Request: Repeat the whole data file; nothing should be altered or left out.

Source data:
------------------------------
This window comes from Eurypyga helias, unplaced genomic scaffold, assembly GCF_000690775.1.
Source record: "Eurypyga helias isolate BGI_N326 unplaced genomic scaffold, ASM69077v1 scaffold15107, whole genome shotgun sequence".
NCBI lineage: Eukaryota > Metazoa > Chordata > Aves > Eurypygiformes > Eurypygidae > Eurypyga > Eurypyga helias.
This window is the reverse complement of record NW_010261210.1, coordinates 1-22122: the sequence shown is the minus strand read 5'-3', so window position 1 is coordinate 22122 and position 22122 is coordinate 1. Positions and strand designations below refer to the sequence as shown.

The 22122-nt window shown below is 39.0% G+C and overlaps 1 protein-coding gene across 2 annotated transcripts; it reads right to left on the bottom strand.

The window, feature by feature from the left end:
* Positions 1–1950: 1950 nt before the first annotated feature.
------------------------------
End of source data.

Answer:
This window comes from Eurypyga helias, unplaced genomic scaffold, assembly GCF_000690775.1.
Source record: "Eurypyga helias isolate BGI_N326 unplaced genomic scaffold, ASM69077v1 scaffold15107, whole genome shotgun sequence".
NCBI lineage: Eukaryota > Metazoa > Chordata > Aves > Eurypygiformes > Eurypygidae > Eurypyga > Eurypyga helias.
This window is the reverse complement of record NW_010261210.1, coordinates 1-22122: the sequence shown is the minus strand read 5'-3', so window position 1 is coordinate 22122 and position 22122 is coordinate 1. Positions and strand designations below refer to the sequence as shown.

The 22122-nt window shown below is 39.0% G+C and overlaps 1 protein-coding gene across 2 annotated transcripts; it reads right to left on the bottom strand.

The window, feature by feature from the left end:
* Positions 1–1950: 1950 nt before the first annotated feature.